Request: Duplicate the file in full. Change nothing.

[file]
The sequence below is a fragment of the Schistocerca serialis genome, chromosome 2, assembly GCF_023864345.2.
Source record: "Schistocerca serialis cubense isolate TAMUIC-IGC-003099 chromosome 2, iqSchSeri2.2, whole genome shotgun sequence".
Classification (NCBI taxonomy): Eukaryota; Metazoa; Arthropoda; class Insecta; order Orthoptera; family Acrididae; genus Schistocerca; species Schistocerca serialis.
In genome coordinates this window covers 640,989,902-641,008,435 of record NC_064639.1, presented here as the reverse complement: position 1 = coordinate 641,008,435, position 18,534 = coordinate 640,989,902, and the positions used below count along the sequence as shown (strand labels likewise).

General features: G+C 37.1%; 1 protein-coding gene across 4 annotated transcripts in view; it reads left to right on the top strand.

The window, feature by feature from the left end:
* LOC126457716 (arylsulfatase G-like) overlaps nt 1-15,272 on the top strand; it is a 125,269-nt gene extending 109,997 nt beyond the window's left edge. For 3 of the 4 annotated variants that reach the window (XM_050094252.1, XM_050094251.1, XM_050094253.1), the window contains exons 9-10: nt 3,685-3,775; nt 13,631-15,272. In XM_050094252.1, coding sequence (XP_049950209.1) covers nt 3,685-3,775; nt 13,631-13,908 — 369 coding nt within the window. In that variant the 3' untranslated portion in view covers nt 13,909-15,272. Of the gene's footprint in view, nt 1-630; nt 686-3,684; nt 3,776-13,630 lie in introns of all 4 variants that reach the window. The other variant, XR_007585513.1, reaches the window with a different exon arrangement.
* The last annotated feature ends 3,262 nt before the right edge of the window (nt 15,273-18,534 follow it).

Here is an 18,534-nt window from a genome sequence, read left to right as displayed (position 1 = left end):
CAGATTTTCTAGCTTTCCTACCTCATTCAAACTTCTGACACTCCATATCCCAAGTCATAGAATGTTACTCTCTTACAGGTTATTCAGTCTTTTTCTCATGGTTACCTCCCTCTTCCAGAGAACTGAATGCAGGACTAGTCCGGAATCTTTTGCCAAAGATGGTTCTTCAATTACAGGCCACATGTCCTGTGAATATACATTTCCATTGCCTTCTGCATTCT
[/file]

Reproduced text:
The sequence below is a fragment of the Schistocerca serialis genome, chromosome 2, assembly GCF_023864345.2.
Source record: "Schistocerca serialis cubense isolate TAMUIC-IGC-003099 chromosome 2, iqSchSeri2.2, whole genome shotgun sequence".
Classification (NCBI taxonomy): Eukaryota; Metazoa; Arthropoda; class Insecta; order Orthoptera; family Acrididae; genus Schistocerca; species Schistocerca serialis.
In genome coordinates this window covers 640,989,902-641,008,435 of record NC_064639.1, presented here as the reverse complement: position 1 = coordinate 641,008,435, position 18,534 = coordinate 640,989,902, and the positions used below count along the sequence as shown (strand labels likewise).

General features: G+C 37.1%; 1 protein-coding gene across 4 annotated transcripts in view; it reads left to right on the top strand.

The window, feature by feature from the left end:
* LOC126457716 (arylsulfatase G-like) overlaps nt 1-15,272 on the top strand; it is a 125,269-nt gene extending 109,997 nt beyond the window's left edge. For 3 of the 4 annotated variants that reach the window (XM_050094252.1, XM_050094251.1, XM_050094253.1), the window contains exons 9-10: nt 3,685-3,775; nt 13,631-15,272. In XM_050094252.1, coding sequence (XP_049950209.1) covers nt 3,685-3,775; nt 13,631-13,908 — 369 coding nt within the window. In that variant the 3' untranslated portion in view covers nt 13,909-15,272. Of the gene's footprint in view, nt 1-630; nt 686-3,684; nt 3,776-13,630 lie in introns of all 4 variants that reach the window. The other variant, XR_007585513.1, reaches the window with a different exon arrangement.
* The last annotated feature ends 3,262 nt before the right edge of the window (nt 15,273-18,534 follow it).

Here is an 18,534-nt window from a genome sequence, read left to right as displayed (position 1 = left end):
CAGATTTTCTAGCTTTCCTACCTCATTCAAACTTCTGACACTCCATATCCCAAGTCATAGAATGTTACTCTCTTACAGGTTATTCAGTCTTTTTCTCATGGTTACCTCCCTCTTCCAGAGAACTGAATGCAGGACTAGTCCGGAATCTTTTGCCAAAGATGGTTCTTCAATTACAGGCCACATGTCCTGTGAATATACATTTCCATTGCCTTCTGCATTCT